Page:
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Oakland CA Divorce Law Blog

Finance and divorce

Although divorce rates have fallen over time, the California court system continues to deal with a substantial number of divorces each year. The average length of a marriage that is ended by divorce is eight years, and approximately two of every five first marriages end in divorce. Age is a significant predictor of divorce as more than 35 percent of men and women marrying between 20 and 24 years of age will later split up. Money is one as well, claiming the top spot among issues leading to breakups.

Although divorces involving significant assets can be complicated, a couple does not need to have lots of wealth to face financial tensions that result in divorce. Disagreements over finances can range from differing views on saving strategies to lack of restraint with credit cards. Preparations can be made before marriage as a couple discusses important money interests. This helps to ensure that both parties understand each other's financial goals and that there are no surprises related to premarital credit issues.

How co-parenting conflicts can be resolved

California parents may find themselves in conflict after a divorce is finalized, but this does not always mean they need to return to court. In fact, a judge is unlikely to look favorably on a parent who keeps going to court over relatively minor parenting issues. There may be better ways to resolve these types of conflicts.

A number of professionals might be available to help parents navigate topics they disagree on. A co-parenting counselor can offer a therapeutic approach to conflict resolution that parents may be able to continue using later. A co-parenting coordinator acts as a kind of arbitrator who makes decisions about smaller issues such as children's activities although they cannot make decisions about major issues like custody.

What is a parenting prenup?

Raising a child is often a difficult problem for many parents, especially if they break up before the child is born or get divorced. However, a growing movement of "parental prenups" are helping to streamline a child's care needs and to eliminate the guesswork that had previously plagued split parenting.

Keeping the house after a divorce

In California and other states, if a divorcing couple cannot decide who will get the house, then a judge will make that decision for them. When an agreement cannot be reached, a judge may force the two to sell the house and split the money. The split may not be equal because one spouse could have put more money into it than the other. It is costly to fight in court, so if it is possible, the best route is to agree on asset distribution without a court order.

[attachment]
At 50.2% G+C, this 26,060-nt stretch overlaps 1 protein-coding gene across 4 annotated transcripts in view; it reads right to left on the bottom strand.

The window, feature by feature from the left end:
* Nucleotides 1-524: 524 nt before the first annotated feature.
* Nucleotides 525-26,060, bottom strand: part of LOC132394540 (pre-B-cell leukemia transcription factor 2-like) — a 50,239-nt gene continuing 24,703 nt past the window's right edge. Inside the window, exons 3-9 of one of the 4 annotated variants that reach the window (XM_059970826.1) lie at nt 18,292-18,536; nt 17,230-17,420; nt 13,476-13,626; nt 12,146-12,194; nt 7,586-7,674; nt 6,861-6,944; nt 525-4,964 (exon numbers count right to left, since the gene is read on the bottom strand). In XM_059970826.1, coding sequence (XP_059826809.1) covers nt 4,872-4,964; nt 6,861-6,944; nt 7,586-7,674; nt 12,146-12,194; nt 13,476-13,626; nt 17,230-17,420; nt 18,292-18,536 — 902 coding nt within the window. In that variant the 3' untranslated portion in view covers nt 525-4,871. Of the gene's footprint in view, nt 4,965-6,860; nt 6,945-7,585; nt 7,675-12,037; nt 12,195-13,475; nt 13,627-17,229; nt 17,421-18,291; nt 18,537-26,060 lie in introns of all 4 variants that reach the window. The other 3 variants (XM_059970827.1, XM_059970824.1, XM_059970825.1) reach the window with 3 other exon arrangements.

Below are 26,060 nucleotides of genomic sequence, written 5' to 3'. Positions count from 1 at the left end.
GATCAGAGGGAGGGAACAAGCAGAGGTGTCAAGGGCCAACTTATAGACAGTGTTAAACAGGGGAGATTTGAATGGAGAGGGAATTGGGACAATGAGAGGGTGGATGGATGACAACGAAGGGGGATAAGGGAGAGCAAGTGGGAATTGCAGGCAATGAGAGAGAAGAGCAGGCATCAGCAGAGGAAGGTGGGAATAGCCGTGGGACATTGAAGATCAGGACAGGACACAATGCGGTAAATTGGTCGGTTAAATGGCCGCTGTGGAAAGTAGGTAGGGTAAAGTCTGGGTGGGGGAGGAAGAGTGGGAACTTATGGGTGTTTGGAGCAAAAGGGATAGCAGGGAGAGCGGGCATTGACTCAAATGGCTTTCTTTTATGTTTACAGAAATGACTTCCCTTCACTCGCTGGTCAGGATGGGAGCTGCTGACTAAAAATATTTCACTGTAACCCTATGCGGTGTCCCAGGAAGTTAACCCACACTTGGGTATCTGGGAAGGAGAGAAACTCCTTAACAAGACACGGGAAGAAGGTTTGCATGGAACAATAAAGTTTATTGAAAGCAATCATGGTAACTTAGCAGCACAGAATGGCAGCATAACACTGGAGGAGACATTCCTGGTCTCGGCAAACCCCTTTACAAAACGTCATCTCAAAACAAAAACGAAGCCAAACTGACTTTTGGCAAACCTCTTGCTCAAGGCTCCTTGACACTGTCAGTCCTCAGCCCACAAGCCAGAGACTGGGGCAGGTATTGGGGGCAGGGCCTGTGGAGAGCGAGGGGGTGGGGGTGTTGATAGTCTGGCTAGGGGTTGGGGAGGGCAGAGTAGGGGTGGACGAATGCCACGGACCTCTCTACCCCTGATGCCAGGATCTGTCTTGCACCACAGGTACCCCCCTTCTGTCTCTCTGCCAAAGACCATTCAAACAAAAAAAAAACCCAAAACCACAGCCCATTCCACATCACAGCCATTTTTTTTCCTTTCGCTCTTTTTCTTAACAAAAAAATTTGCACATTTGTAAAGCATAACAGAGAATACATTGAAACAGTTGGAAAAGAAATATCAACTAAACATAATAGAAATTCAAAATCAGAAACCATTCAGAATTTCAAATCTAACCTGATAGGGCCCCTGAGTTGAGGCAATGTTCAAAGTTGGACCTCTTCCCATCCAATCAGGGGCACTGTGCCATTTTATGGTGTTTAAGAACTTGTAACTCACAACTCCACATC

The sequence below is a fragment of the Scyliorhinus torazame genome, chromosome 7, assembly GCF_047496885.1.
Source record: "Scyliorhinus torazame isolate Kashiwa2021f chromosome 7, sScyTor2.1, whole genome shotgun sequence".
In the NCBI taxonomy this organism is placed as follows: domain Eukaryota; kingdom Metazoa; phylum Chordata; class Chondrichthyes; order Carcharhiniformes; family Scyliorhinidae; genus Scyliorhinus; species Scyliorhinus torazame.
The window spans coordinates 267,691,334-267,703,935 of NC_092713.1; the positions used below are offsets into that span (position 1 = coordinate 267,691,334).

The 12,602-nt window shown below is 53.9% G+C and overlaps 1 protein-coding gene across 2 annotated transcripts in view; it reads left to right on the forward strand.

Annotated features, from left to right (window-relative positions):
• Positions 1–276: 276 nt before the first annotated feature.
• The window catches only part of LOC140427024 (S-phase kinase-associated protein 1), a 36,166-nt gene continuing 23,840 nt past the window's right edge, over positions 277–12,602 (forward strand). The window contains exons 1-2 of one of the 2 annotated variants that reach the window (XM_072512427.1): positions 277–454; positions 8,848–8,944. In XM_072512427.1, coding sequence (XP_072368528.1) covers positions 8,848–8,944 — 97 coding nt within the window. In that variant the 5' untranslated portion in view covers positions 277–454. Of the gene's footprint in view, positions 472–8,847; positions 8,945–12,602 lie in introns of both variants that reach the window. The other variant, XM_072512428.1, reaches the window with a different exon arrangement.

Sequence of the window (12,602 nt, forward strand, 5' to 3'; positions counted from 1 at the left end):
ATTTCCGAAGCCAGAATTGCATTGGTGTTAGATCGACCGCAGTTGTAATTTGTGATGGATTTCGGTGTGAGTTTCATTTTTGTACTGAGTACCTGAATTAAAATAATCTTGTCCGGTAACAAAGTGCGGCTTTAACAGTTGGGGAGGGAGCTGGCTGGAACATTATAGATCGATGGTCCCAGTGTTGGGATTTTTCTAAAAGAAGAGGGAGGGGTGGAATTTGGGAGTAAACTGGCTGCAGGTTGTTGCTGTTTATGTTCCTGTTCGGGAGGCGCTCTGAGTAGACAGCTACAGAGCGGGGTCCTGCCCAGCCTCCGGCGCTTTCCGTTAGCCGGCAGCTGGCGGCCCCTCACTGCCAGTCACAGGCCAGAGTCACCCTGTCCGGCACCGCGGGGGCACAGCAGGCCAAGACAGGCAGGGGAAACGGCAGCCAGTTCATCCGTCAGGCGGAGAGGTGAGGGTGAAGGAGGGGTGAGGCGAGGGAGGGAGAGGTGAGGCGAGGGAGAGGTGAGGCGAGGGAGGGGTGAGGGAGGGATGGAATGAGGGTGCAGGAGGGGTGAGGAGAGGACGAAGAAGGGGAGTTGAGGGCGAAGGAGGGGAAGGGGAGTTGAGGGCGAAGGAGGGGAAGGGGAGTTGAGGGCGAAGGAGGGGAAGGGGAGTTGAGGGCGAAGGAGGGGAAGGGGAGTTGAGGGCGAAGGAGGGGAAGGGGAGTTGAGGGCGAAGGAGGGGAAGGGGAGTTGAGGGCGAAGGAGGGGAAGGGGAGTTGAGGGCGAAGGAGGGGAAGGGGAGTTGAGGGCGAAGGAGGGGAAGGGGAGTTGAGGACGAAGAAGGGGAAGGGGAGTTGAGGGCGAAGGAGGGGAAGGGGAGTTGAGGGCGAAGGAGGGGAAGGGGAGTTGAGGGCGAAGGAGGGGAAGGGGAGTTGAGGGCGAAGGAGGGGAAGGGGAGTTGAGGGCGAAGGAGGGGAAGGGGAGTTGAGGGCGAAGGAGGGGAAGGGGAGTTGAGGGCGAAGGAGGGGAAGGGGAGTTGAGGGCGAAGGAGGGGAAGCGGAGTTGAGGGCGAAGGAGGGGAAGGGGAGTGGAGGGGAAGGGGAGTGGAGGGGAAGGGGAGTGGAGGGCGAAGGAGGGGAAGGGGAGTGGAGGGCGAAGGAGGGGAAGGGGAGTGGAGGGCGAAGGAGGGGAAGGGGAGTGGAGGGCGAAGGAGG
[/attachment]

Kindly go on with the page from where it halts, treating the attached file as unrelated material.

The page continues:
It is becoming more common in amicable divorces for both parents to stay in the house after the divorce in order to share in raising a child. If the couple cannot live together, however, then a judge will decide who gets the house based on the best interests of the child. Usually, the home will go to the spouse who is given primary custody in order to keep the children's lives as undisturbed as possible.

Children caught in domestic violence crossfire

An abusive relationship between California parents can be difficult to correct. Even when the victim files for a divorce, the safety and emotional health of the children could still be at risk.

Although the best interests of the child guide the law, the result could be unfavorable for a child. The organization Violence Against Women reports that a high number of domestic abuse victims do not have custody of their children. Domestic violence can inflict trauma and depression upon a parent to an extent that the person is not able to support the child or provide consistent care. A family court might not give custody to a parent unable to meet physical and emotional needs.